It seems in a "democratic" unified Cyprus, TCs will have to accept the Turkish intervention as Turkish invasion and the GCs Enosis struggle as honourable, rightfull self-determination fight.

What about TCs? They are just deluded by Turkey and foreign powers... They had made to believe that they weren't just a minority...


Do all other GC members of forum think the same?
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Postby Piratis » Mon Dec 06, 2004 12:57 am

It seems in a "democratic" unified Cyprus, TCs will have to accept the Turkish intervention as Turkish invasion and the GCs Enosis struggle as honourable, rightfull self-determination fight.

When did I said that TCs will have to accept anything regarding history? Isn't education one of the things I always mention as an example of what TCs will be able to determine exclusively by themselves in a unified Cyprus?

All I am saying is that our books are one sided, and your books are one sided also. Do you argue against that?
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Postby insan » Mon Dec 06, 2004 1:54 am

All I am saying is that our books are one sided, and your books are one sided also. Do you argue against that?


No.. if this is the case you are trying to emphisize I agree with you...
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Postby antonis » Mon Dec 06, 2004 9:56 am

No.. if this is the case you are trying to emphisize I agree with you...

Well, you know well that irrespective of what is written in the books, the teacher will present it however he/she wants. And that's where problems start...

The "history" of the Republic of Cyprus (1960 onwards) is taught in GC schools at the last term of the final year (at least when I was a student). The book contained minimal information about the 1963-1974 period, concentrating on what led to Makarios' 13 points, how the state was almost dissovled because a prostitute died, the TC retaliation, the bombardment at Tylliria, the incidents at Kofinou and the removal of the Greek division from the island.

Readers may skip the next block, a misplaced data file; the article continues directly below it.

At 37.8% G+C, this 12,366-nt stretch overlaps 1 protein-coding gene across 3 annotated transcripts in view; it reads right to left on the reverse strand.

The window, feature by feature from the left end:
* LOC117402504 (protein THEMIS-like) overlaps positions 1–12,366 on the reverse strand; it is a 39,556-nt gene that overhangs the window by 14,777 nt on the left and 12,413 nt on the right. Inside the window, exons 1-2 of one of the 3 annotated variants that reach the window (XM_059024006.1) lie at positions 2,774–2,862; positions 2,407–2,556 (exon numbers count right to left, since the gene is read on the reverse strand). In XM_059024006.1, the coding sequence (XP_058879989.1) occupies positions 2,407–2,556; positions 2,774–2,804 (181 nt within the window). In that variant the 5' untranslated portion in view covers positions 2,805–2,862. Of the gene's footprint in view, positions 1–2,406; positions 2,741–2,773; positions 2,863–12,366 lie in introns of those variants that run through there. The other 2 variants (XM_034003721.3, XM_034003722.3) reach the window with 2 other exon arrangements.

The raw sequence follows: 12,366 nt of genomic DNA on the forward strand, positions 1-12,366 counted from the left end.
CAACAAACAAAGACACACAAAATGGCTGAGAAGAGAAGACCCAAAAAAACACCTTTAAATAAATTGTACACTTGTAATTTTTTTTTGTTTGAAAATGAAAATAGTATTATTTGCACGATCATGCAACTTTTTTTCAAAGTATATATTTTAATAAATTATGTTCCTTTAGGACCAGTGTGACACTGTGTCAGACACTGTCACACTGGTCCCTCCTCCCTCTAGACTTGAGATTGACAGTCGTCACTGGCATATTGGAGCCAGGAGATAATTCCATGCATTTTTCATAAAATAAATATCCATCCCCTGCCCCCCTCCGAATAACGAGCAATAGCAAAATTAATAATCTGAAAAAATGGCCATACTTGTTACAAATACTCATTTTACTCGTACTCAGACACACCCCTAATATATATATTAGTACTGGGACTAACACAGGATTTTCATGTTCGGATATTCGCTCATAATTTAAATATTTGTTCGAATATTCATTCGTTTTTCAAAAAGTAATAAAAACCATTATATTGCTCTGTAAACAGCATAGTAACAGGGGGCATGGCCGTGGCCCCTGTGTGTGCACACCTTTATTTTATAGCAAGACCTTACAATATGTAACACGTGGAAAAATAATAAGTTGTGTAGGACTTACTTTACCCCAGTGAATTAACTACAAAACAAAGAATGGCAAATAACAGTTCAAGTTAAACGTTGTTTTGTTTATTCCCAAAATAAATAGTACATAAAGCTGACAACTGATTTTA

In my class the teacher read the several newspaper extracts in the book (skipping the "analysis" bit) and moved on to the 1974 events, pointing the finger of "who brought the turkish army to Cyprus" to the Greek junta and their representatives in Cyprus. In the class next door, they talked about how the RoC was the step before enosis, how the EOKA B' quest was justified when Makarios started talking about "feasible" solutions, and how Makarios eventually brought the Turkish army to Cyprus a few days before Enosis was declared. In both cases, all students had their (i.e. their parents') views, which created lengthy discussions with the teacher based on random arguments and accusations about the thing that they could talk about: whose fault was it that the 1974 events occurred.

The point I want to make is that there is a significant gap between the views of GCs, a disagreement between GC themselves on this issue. There's a book, that states what is commonly acceptable, but there are teachers, "historians", that transmit their own views. And we all have our own views on this. Personally, I haven't lived through that period; the question is, on what basis have I constructed that view?

Now imagine what the gap would be between what may be taught by GC and TC "historians" on average, even if you make the books the same... The question is, how do you guarantee that the teacher will teach what is in the book, given that this is such a sensitive issue?
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Postby brother » Mon Dec 06, 2004 12:02 pm

There is no guarantee but over time people will be less willing to point fingers but the main curse of mankind is always needing someone or something to be the scapegoat for all that happened when if we all took responsibility for our actions made our apologies then we could go forwards without the many versions but the definitive version accepted by all.